Both states nominated pro-life, pro-gun candidates in 2019 and Murphy, as the DGA vice chair that year, sidestepped endorsing either of the Democratic candidates.

In Louisiana, Gov. John Bel Edwards, a conservative Democrat who was re-elected with 51.3% in 2019, is term-limited.  Edwards signed a law that banned abortion after fifteen weeks of pregnancy, and he signed a package of gun rights bills backed by the National Rifle Organization.

Taylor said Democrats face an uphill battle in Louisiana, “unless they find another John Bell Edwards.”

The Democratic nominee for governor of Mississippi two years ago, state Attorney General Don Hood, “referred to himself as “a poster child for the Second Amendment,” and as a Pro-Life Democrat.

The Republican governor of Mississippi, Tate Reeves, has not yet announced if he will seek a second term.  Mississippi is ground zero in the national fight to overturn Roe v. Wade and the U.S. Supreme Court recently heard oral arguments in a case to uphold the state’s 15-week abortion ban Reeves signed that might lead to an overturning of the landmark 1973 decision that legalizes abortion.

Reeves beat Hood with 52% of the vote in 2019 in a state that hasn’t elected a Democratic governor since 1999.  Edwards was re-elected with 51% after a runoff two years ago.

According to Taylor, Murphy can make the case that Democratic donors might hold their noses and support more conservative candidates in the southern gubernatorial races in 2023 because of their impact on regaining the White House in 2024.

“Just having a Democratic governor in place helps if Donald Trump runs against,” said Taylor, who cited issues like challenges to the way votes are American elections.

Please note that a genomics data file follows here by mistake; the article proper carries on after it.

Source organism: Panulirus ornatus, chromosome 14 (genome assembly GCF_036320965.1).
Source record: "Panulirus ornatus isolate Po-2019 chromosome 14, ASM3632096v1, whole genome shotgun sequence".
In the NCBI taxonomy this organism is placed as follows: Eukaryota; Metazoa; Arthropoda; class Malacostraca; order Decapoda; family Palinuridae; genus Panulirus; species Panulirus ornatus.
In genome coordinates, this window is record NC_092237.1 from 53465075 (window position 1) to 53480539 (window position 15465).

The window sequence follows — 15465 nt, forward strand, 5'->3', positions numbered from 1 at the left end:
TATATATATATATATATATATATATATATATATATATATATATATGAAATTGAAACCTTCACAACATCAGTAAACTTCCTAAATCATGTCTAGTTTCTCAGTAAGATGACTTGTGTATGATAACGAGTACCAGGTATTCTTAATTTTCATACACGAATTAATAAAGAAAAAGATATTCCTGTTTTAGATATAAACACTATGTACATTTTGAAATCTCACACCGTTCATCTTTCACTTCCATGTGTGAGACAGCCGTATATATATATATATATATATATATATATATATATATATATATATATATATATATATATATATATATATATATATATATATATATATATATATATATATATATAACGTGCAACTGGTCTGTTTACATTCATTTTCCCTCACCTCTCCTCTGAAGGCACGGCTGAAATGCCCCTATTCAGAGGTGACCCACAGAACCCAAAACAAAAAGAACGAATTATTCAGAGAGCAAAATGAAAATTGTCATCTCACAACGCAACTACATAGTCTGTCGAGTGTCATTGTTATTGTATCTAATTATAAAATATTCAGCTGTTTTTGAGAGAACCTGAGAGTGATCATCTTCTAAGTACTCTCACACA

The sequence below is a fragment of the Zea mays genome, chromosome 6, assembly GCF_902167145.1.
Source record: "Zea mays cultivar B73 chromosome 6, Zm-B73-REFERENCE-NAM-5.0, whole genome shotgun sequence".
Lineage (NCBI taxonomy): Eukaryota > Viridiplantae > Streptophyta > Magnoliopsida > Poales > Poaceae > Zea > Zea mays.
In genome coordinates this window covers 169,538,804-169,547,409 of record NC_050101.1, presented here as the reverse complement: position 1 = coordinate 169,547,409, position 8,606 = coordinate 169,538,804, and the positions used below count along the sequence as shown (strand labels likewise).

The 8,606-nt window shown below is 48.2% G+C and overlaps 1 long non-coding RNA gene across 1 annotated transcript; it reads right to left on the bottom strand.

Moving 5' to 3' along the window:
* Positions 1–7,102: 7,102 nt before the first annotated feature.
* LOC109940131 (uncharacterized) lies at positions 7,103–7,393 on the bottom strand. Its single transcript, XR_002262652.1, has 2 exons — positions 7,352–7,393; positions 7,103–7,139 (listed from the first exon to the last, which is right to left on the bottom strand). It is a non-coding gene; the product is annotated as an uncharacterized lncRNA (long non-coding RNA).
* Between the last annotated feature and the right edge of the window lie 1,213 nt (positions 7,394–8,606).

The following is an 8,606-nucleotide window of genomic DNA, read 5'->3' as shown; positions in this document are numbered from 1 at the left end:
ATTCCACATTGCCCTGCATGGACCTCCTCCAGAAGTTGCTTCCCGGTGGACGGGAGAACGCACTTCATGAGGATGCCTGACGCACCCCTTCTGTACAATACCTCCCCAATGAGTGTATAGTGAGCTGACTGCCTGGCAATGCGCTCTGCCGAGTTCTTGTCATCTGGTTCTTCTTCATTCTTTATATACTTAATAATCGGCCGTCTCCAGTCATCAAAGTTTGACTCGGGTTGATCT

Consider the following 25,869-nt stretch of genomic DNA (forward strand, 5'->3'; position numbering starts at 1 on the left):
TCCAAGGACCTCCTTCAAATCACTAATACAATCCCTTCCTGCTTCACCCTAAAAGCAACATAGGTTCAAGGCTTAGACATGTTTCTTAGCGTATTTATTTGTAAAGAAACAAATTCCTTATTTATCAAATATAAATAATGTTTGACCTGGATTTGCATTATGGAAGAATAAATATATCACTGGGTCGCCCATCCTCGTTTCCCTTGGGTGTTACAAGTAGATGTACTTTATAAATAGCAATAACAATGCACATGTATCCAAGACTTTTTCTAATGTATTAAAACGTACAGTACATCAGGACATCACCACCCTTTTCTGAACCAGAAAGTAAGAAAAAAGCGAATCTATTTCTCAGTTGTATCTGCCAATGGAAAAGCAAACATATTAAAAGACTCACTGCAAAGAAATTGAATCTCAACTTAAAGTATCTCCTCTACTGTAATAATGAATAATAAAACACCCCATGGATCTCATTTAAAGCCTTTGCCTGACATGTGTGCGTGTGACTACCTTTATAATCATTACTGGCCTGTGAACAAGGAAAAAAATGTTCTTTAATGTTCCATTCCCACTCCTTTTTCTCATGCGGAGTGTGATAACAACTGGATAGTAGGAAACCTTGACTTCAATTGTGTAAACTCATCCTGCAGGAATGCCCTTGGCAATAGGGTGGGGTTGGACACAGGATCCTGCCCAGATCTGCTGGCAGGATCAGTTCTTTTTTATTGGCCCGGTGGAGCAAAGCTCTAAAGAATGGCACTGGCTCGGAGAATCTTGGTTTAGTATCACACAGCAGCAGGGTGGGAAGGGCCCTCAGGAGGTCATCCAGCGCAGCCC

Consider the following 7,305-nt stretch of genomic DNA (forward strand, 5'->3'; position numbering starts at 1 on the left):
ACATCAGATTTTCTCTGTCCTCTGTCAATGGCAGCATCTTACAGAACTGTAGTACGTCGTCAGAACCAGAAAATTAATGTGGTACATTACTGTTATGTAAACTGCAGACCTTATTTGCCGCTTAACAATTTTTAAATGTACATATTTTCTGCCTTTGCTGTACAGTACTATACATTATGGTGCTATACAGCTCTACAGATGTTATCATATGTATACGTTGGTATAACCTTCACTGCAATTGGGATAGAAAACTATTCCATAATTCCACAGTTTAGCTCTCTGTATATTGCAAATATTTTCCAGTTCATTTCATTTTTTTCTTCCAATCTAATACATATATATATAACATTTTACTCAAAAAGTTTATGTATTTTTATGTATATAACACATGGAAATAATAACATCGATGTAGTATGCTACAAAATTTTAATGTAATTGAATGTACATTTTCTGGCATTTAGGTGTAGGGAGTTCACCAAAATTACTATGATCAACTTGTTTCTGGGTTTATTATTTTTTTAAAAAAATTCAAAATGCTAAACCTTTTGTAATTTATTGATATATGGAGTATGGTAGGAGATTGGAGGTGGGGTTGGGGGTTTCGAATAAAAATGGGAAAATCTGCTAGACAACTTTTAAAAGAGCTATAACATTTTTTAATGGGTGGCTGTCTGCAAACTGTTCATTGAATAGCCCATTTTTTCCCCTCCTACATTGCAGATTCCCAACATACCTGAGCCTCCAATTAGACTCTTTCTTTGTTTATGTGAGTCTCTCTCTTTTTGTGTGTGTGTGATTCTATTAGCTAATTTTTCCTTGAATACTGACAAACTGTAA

Murphy’s greatest impact could be as DGA vice chairman next year, when 39 governorships will be on the ballot during President Joe Biden’s mid-term elections.

Democrats are looking at flipping two seats currently held by moderate Republicans: Massachusetts, Gov. Charlie Baker, Murphy’s high school classmate, is not seeking a third term, and Maryland Gov. Larry Hogan is term-limited.

The Cook Political Report lists four Democratic governors –Gretchen Whitmer in Michigan, Laura Kelly in Kansas, Steve Sisolak in Nevada, and Tony Evers in Wisconsin – as toss-ups.  An open seat in Pennsylvania, where Gov Tom Wolf is term-limited, is also a toss-up.

Republicans are defending 20 governorships, including an open seat in Arizona – Gov. Rob Ducey is term-limited – and in Georgia, where Gov. Brian Kemp faces a GOP primary challenge from David Perdue, a former U.S. Senator who has Trump’s backing.  The winner of that primary will face former state House Minority Leader Stacey Abrams, who has emerged as a national Democratic leader on voting rights issues since her narrow 54,723-vote loss, 50.2%-48.8%, to Kemp in 2018.

Murphy is the third New Jersey governor to lead his party’s political arm: Brendan Byrne ran the DGA in 1980 and Chris Christie was the RGA chairman in 2014.

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published this page in News and Politics 2021-12-13 03:45:13 -0800